Excellent article. It's interesting how "building block" products play a role in continuing to make medical devices smaller and lighter. The environmental aspects of MPPE is a good bonus and increasingly becoming a decision point for consumers.
The article stated that the MPPE insulation is recyclable. With the use as a medical device, would the recyclability of the item be considered as a selling point for the device? Wouldn't medical devices be considered bio-hazzard after use?
Hi Tim- We cannot speak for the entire medical device, only our wire & cable. Frankly, I don't know what the procedures are for disposal of Medical Devices. I do know that Electronic Equipment typically falls under the Waste Electrical and Electronic Equipment (WEEE) Directive, and all of our EcoGen products (EcoWire, EcoWire Plus, EcoCable, and EcoFlex) are WEEE compliant.
Charles- It is definitely not limited to medical devices. That was merely the focus of this article, since we are trying to gain market share in the medical industry.
To be honest, we expect to sell a lot more to Industrial Machine builders, particularly with the EcoFlex product. EcoFlex has finer stranding and is very supple and flexible (hence its name). We are marketing it as a smaller/better/eco-friendlier version of the OLFLEX 190.
The improved wire insulation would also be useful for residential and commercial building wiring by allowing easier pull-through, more conductors in a given sized electrical box, etc. Do all you can to bring the costs down.
Most residential and commercial wiring is #14-#10 gauge, where all the wiring devices are set up to use solid wire. Connecting solid to stranded with a wire nut (as in ceiling fixtures) can be problematic, and the finer the strands the likelier it is that the strands simply wrap around the solid wire and the nut around the fine strands, with nothing to bite into the solid wire and keep the nut and stranded wire from slipping off. Switches, outlets, and other devices that use a simple screw with the wire looped around them, are very difficult, and probably illegal, to use with stranded wire, so a whole new set of wiring devices would need to be developed. Furthermore when using conduit of reasonably short lenghts, it's common to push the wire through directly, without using a fish tape or other pulling device. This is reasonably easy with solid THHN wire, with it's stiffness and slick overcoat, but would be next to impossible with stranded wire, especially wire that is especially flexible.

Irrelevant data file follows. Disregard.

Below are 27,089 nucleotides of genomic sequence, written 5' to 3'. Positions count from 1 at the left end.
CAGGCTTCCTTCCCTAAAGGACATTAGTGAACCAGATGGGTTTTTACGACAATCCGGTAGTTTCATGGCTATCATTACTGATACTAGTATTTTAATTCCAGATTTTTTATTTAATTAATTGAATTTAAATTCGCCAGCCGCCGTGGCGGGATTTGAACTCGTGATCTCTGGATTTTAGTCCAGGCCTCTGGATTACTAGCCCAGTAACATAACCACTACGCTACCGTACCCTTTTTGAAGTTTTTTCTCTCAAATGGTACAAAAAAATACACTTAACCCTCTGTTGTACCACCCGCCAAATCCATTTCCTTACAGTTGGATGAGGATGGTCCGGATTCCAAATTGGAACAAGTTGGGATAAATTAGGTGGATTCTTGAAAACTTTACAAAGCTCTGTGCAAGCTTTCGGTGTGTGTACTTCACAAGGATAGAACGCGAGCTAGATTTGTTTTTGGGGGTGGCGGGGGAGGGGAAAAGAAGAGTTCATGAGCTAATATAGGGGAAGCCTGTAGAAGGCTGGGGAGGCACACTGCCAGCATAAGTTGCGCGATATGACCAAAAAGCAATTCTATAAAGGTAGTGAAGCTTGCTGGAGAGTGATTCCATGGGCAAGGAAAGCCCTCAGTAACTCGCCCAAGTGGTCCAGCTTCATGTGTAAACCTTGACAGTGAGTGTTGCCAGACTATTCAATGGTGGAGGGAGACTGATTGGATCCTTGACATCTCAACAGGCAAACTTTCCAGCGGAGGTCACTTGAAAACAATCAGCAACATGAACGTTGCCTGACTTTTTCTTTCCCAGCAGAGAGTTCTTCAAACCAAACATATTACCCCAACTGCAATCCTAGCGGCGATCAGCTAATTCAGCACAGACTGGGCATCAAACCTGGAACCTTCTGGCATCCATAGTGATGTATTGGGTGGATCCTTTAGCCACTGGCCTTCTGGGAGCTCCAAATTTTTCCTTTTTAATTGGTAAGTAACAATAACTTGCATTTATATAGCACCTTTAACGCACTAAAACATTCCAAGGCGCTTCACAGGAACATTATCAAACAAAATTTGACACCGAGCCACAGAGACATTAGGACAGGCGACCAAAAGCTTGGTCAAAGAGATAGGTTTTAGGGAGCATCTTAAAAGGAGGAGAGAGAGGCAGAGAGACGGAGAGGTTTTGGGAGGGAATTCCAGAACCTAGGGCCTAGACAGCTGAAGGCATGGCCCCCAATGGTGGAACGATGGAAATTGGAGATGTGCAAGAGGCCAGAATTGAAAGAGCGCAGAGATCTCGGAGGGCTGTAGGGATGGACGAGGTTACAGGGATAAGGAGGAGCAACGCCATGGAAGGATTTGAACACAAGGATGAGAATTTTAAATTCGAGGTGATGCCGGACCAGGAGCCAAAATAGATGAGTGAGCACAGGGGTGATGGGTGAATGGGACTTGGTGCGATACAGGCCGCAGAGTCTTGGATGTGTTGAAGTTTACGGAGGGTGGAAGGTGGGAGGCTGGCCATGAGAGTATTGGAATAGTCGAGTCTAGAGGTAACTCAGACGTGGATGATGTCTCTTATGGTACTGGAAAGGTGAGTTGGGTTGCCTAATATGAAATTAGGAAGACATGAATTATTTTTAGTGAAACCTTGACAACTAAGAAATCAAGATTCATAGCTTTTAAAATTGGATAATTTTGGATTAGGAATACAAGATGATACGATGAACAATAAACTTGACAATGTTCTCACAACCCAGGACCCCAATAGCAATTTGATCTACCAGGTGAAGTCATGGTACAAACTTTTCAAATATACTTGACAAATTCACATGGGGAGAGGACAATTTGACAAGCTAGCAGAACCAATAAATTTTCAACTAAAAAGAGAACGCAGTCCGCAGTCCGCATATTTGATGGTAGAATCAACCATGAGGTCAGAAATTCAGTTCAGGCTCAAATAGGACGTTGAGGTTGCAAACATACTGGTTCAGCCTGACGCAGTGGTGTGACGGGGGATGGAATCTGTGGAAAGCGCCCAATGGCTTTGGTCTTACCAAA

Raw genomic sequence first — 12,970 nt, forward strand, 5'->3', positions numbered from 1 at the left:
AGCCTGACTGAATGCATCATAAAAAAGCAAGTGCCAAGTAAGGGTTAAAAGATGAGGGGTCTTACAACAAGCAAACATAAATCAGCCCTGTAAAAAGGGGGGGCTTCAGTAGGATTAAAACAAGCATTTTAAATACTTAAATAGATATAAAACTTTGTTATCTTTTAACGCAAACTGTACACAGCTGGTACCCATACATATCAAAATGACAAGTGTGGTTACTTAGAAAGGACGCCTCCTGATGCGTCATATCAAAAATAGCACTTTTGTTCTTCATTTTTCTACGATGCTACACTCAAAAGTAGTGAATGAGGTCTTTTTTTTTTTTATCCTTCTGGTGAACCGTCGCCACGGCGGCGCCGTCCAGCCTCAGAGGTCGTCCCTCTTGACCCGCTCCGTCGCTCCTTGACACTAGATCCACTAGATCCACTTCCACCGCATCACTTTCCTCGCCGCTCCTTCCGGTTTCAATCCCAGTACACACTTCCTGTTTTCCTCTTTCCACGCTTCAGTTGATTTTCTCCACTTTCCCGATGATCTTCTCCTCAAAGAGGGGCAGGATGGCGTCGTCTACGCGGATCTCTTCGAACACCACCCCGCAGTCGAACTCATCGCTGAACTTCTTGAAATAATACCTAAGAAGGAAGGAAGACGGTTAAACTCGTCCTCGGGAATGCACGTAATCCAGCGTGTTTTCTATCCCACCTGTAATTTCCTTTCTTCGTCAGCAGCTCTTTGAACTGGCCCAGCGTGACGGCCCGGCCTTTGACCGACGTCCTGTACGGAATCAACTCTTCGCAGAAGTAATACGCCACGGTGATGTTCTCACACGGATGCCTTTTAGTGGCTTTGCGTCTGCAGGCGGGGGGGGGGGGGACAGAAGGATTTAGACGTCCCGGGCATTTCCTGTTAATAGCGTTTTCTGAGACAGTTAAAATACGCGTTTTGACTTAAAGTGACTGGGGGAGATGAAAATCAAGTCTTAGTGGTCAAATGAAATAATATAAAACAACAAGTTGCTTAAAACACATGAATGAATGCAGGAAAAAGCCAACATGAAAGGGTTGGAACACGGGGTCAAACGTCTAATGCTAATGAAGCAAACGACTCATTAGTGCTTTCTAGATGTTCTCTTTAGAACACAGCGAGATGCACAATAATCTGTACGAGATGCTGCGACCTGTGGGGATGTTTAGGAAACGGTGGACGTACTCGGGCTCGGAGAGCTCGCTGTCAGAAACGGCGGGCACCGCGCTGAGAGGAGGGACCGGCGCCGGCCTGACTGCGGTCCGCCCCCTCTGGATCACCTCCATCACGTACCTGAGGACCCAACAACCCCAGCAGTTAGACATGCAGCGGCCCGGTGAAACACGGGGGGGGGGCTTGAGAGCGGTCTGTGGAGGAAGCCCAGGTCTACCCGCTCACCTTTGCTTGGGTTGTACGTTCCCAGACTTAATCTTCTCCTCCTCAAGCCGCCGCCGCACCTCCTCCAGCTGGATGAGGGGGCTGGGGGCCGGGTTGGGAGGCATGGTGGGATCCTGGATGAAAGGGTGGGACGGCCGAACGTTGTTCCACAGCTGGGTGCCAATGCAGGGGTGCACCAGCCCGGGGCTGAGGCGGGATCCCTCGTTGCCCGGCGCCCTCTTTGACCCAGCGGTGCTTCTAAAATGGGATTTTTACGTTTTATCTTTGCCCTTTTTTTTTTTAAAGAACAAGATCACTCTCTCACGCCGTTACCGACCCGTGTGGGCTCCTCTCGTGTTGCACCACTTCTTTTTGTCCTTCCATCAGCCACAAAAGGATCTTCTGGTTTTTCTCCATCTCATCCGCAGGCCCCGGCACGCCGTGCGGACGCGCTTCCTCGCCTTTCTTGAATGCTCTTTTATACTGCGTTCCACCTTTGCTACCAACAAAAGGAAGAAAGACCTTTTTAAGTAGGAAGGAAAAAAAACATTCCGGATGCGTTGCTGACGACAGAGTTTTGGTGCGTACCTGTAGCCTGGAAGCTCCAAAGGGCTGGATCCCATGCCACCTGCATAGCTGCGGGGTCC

Note also that the codes specify the maximum number of wires allowed in a conduit based on the AWG of the wire and the current, because the limitation is one of heating rather than physical packing density, so if a conduit was currently packed to the maximum allowed using THHN, the thinner insulation of this new wire would not allow an electrician to put even more wires in that conduit.
I don't see any kind of flexible wire replacing TNNH or NM cable. Where it would be very useful is in control cabinets of industrial equipment where space is at a premium and tight bends are required. Most newer industrial control devices come with terminals that will work easily with stranded wire. That's a lot smaller niche than building wiring, but also a more valuable one if it saves installation time.
@apresher- You're somewhat correct. Most machine builders could care less about the environmentally-friendly attributes. However, the finer stranding and flexibility aren't exclusive to the EcoFlex product; these are common in PVC product as well. The size & weight savings are far & away the biggest differentiator for MPPE products to machine builders (and most customers). Now, I said you're somewhat correct because the smaller OD does make it more flexible than PVC (as flexibility is measured as a multiple of OD, and this has a smaller OD).
I should also add that in certain industries, such as Semiconductor Fabrication Equipment, the low outgassing is extremely valuable, as it doesn't emit a toxic gas that can damage the wafer. Semi equip't manufacturers have been designing around this for years (since they primarily use PVC cable).
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